New York City's captive work force: Remembering the prisoners who built Rikers Island

This article undertakes a "history of the present" as a means of intervening in current debate around the closure of the Rikers Island jail complex and its replacement with smaller "state of the art" jails. We argue that the telling of carceral history is potentially a powerful w...

Full description

Saved in:
Bibliographic Details
Published in:International journal of law, crime and justice
Main Author: Shanahan, Jarrod (Author)
Other Authors: Mooney, Jayne (Author)
Format: Electronic Article
Language:English
Published: 2019
In:International journal of law, crime and justice
Year: 2019, Volume: 56, Pages: 13-26
Online Access: Resolving-System
Check availability: HBZ Gateway
Keywords:
Description
Summary:This article undertakes a "history of the present" as a means of intervening in current debate around the closure of the Rikers Island jail complex and its replacement with smaller "state of the art" jails. We argue that the telling of carceral history is potentially a powerful weapon capable of shaping unfolding events, as well as, helping to preserve the memory of those who have suffered from the practice of human caging. To this effect we reconstruct the history of the Rikers Island penal colony predating its officially-recognized opening in 1935; a history defined by the forced prison labour that was used to expand the island and construct the original penitentiary. We illustrate how the labour of these prisoners, lives on in the physical structure of Rikers, as well as in its scandalous carceral existence. In defiance of current efforts at piecemeal reform or of preserving the status quo, we offer this historical intervention as a means of problematizing the present effort to solve the problems of jails with more jails, suggesting instead that the past calls for more drastic action—an escape.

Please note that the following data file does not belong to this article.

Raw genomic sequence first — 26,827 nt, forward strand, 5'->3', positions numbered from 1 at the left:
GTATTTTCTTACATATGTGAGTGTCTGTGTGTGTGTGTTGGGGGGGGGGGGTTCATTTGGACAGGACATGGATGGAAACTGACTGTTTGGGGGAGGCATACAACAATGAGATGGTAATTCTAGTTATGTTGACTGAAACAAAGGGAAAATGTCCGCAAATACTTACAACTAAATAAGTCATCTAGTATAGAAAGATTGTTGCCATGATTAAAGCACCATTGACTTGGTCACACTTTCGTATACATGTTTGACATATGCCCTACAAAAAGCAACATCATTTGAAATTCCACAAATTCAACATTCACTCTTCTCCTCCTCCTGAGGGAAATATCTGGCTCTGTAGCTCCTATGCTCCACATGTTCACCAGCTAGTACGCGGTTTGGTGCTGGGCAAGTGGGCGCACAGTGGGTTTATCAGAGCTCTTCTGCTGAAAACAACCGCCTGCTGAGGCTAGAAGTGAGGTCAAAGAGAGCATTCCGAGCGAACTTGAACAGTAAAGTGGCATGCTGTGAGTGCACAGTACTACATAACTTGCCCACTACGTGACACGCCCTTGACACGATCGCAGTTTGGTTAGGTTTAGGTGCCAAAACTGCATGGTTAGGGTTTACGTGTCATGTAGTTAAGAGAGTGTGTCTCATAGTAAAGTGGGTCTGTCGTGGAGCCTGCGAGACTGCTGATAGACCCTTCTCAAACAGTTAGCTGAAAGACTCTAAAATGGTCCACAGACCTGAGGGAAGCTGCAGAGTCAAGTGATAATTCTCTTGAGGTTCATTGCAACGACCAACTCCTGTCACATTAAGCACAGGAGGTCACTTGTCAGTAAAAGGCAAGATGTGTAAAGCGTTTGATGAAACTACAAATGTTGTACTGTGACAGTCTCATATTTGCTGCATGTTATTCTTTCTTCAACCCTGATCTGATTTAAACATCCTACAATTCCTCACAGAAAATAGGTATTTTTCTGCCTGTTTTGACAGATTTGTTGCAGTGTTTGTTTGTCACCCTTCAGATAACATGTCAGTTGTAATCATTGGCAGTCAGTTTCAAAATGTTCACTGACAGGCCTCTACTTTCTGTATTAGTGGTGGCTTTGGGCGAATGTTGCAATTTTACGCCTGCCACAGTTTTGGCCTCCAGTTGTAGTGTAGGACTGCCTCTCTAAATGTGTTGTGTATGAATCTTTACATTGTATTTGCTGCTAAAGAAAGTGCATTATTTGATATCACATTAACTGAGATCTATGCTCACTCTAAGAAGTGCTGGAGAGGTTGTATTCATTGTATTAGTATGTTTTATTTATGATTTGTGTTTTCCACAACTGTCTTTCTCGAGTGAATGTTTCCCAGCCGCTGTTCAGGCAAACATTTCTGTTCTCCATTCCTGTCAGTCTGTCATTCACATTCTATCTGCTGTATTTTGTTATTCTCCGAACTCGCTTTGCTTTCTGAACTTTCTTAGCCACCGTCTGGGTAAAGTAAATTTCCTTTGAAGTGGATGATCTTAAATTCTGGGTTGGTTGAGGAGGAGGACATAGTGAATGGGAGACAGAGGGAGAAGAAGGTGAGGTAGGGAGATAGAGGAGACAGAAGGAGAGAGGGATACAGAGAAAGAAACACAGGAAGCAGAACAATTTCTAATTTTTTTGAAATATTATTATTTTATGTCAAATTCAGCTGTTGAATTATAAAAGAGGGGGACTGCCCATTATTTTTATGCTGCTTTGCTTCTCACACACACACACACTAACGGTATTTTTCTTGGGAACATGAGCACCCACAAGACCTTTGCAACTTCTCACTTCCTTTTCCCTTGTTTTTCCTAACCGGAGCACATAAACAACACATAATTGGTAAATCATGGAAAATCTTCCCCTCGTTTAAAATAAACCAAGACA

DOI:10.1016/j.ijlcj.2018.11.001